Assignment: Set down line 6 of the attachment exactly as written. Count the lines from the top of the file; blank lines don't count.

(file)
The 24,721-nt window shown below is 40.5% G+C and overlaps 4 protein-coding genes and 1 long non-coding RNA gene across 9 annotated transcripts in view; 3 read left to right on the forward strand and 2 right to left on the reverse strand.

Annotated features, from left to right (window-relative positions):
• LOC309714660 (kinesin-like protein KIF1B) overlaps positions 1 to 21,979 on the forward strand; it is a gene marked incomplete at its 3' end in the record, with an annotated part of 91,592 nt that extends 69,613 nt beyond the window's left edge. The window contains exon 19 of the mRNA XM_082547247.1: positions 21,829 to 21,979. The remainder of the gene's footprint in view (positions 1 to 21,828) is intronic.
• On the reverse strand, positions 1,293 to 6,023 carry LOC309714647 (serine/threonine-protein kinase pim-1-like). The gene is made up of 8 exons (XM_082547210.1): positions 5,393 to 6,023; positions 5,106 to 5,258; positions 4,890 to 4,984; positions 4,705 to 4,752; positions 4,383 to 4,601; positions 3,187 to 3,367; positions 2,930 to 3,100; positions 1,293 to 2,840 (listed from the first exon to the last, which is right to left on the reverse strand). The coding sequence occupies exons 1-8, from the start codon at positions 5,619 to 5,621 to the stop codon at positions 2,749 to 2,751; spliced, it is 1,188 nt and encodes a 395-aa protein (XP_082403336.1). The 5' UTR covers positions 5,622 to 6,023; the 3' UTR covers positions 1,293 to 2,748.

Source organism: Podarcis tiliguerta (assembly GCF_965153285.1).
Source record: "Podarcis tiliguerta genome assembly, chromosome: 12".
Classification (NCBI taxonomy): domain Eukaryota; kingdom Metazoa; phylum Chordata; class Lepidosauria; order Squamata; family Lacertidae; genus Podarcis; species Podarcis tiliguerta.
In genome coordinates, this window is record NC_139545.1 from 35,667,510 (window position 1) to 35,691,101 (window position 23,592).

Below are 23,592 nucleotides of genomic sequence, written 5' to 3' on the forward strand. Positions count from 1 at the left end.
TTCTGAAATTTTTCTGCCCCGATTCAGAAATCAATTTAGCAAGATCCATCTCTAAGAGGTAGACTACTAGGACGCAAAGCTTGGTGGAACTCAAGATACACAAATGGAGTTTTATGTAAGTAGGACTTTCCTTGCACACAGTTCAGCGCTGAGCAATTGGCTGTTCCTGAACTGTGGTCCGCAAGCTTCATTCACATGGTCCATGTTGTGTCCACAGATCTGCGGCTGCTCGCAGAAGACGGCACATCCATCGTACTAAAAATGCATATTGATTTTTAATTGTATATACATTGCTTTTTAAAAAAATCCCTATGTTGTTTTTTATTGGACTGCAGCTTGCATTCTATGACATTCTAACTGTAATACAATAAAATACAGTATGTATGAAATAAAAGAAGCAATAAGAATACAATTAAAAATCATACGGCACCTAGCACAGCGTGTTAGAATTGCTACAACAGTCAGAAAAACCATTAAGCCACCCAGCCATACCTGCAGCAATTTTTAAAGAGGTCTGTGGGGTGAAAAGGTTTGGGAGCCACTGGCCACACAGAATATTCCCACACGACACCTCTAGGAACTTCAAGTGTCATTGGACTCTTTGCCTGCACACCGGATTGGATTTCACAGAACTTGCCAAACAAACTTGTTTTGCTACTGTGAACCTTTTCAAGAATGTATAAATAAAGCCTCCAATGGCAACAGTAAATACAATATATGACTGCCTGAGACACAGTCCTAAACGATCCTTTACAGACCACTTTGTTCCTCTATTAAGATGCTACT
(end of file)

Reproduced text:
Source record: "Podarcis tiliguerta genome assembly, chromosome: 12".